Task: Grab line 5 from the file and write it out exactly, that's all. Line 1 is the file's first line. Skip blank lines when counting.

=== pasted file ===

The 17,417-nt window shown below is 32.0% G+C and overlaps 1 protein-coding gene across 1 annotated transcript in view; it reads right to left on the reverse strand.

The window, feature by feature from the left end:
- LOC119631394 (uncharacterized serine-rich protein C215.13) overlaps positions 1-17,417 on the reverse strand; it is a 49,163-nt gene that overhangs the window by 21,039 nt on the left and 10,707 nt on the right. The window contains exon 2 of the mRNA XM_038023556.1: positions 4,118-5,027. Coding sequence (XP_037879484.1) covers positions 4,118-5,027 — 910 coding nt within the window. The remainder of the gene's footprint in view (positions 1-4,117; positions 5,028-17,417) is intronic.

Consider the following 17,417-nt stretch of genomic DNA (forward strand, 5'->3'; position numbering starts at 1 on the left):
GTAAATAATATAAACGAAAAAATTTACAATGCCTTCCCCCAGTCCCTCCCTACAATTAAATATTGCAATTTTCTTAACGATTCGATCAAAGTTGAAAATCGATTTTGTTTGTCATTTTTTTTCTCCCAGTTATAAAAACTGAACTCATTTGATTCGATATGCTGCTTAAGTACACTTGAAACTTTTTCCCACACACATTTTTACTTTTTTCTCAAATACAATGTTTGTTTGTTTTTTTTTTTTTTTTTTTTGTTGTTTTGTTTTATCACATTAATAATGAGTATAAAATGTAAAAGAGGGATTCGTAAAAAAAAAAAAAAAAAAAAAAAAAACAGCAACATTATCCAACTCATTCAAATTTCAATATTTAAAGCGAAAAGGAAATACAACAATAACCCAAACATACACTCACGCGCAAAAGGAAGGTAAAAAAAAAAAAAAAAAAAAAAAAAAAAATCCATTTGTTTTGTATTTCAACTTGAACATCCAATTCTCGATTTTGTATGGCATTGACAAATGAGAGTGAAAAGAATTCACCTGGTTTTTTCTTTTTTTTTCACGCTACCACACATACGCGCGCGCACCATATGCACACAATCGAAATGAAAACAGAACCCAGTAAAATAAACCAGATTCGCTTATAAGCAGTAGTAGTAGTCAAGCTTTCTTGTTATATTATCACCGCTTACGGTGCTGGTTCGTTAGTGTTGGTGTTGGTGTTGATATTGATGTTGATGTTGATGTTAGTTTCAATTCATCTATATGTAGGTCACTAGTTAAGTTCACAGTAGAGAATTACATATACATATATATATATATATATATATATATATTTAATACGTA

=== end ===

GTAAATAATATAAACGAAAAAATTTACAATGCCTTCCCCCAGTCCCTCCCTACAATTAAATATTGCAATTTTCTTAACGATTCGATCAAAGTTGAAAATCGATTTTGTTTGTCATTTTTTTTCTCCCAGTTATAAAAACTGAACTCATTTGATTCGATATGCTGCTTAAGTACACTTGAAACTTTTTCCCACACACATTTTTACTTTTTTCTCAAATACAATGTTTGTTTGTTTTTTTTTTTTTTTTTTTTGTTGTTTTGTTTTATCACATTAATAATGAGTATAAAATGTAAAAGAGGGATTCGTAAAAAAAAAAAAAAAAAAAAAAAAAACAGCAACATTATCCAACTCATTCAAATTTCAATATTTAAAGCGAAAAGGAAATACAACAATAACCCAAACATACACTCACGCGCAAAAGGAAGGTAAAAAAAAAAAAAAAAAAAAAAAAAAAAATCCATTTGTTTTGTATTTCAACTTGAACATCCAATTCTCGATTTTGTATGGCATTGACAAATGAGAGTGAAAAGAATTCACCTGGTTTTTTCTTTTTTTTTCACGCTACCACACATACGCGCGCGCACCATATGCACACAATCGAAATGAAAACAGAACCCAGTAAAATAAACCAGATTCGCTTATAAGCAGTAGTAGTAGTCAAGCTTTCTTGTTATATTATCACCGCTTACGGTGCTGGTTCGTTAGTGTTGGTGTTGGTGTTGATATTGATGTTGATGTTGATGTTAGTTTCAATTCATCTATATGTAGGTCACTAGTTAAGTTCACAGTAGAGAATTACATATACATATATATATATATATATATATATATATTTAATACGTA